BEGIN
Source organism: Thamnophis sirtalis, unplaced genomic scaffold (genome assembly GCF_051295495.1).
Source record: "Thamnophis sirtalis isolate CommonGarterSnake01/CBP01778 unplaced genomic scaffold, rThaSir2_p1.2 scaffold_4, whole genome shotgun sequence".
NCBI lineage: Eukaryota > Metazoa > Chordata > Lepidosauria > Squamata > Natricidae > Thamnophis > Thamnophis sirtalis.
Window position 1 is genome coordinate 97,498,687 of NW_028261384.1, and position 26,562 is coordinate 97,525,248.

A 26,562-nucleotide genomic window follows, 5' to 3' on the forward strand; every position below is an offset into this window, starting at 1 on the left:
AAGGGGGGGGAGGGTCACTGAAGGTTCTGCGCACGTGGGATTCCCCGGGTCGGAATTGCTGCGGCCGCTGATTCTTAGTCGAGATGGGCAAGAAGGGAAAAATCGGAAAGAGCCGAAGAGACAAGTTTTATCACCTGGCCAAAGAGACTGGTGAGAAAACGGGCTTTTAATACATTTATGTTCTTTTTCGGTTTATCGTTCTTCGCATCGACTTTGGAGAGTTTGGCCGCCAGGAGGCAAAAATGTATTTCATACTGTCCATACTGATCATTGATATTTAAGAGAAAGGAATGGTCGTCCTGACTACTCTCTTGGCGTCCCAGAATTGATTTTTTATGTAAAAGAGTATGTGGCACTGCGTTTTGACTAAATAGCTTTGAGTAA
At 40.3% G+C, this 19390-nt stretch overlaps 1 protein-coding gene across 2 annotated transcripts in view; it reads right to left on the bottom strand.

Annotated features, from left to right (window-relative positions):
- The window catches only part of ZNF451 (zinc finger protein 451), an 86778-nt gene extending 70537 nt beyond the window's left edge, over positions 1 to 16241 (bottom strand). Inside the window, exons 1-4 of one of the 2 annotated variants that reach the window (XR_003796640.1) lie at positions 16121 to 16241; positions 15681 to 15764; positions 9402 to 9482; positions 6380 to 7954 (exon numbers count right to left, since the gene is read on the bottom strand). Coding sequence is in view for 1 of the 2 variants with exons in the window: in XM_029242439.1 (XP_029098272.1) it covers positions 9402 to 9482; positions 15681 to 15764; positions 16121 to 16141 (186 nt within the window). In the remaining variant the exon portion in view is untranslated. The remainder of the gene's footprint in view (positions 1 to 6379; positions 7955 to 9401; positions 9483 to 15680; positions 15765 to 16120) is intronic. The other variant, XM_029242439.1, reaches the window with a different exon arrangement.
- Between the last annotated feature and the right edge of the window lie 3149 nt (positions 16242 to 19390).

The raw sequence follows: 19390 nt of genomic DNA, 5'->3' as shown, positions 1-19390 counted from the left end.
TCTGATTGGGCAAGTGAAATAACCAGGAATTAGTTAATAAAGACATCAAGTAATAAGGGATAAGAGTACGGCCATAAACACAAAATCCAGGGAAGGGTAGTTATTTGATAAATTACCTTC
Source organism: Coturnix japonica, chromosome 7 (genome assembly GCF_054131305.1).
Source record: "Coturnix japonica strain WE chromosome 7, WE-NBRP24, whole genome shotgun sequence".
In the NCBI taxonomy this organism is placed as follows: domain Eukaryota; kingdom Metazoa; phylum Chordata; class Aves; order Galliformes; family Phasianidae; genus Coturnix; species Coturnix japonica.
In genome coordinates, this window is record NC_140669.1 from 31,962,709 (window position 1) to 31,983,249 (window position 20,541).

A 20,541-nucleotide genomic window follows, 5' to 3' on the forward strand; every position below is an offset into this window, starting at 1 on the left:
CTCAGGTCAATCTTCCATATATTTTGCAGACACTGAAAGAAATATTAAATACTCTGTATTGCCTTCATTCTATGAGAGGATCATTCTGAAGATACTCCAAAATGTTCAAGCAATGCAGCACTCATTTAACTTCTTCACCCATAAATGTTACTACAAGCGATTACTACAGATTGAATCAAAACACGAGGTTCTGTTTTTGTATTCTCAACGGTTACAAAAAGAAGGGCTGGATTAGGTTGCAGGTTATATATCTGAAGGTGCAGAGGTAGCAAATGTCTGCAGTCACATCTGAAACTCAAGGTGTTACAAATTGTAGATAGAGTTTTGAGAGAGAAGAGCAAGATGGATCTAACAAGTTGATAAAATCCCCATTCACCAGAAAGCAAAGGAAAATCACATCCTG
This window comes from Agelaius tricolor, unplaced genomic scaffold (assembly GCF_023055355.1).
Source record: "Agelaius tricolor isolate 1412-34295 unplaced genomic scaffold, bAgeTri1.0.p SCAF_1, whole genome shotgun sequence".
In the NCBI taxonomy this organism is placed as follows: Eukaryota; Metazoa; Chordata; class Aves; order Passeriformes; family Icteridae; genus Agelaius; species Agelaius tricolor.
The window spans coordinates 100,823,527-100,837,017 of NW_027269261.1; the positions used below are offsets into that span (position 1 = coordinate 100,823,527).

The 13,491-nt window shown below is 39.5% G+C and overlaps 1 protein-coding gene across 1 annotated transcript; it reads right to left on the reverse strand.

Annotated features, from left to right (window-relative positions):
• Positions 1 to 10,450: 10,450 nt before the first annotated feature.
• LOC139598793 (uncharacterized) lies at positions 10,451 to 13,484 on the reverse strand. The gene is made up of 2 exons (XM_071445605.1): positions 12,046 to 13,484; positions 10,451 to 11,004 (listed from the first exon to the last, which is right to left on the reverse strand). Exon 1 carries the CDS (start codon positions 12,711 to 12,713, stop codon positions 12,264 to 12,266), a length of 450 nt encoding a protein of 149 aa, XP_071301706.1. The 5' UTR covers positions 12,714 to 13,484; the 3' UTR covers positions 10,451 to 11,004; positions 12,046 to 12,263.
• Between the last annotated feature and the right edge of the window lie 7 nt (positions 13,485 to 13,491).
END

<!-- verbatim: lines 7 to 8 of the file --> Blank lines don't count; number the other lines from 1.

At 40.3% G+C, this 19390-nt stretch overlaps 1 protein-coding gene across 2 annotated transcripts in view; it reads right to left on the bottom strand.

Annotated features, from left to right (window-relative positions):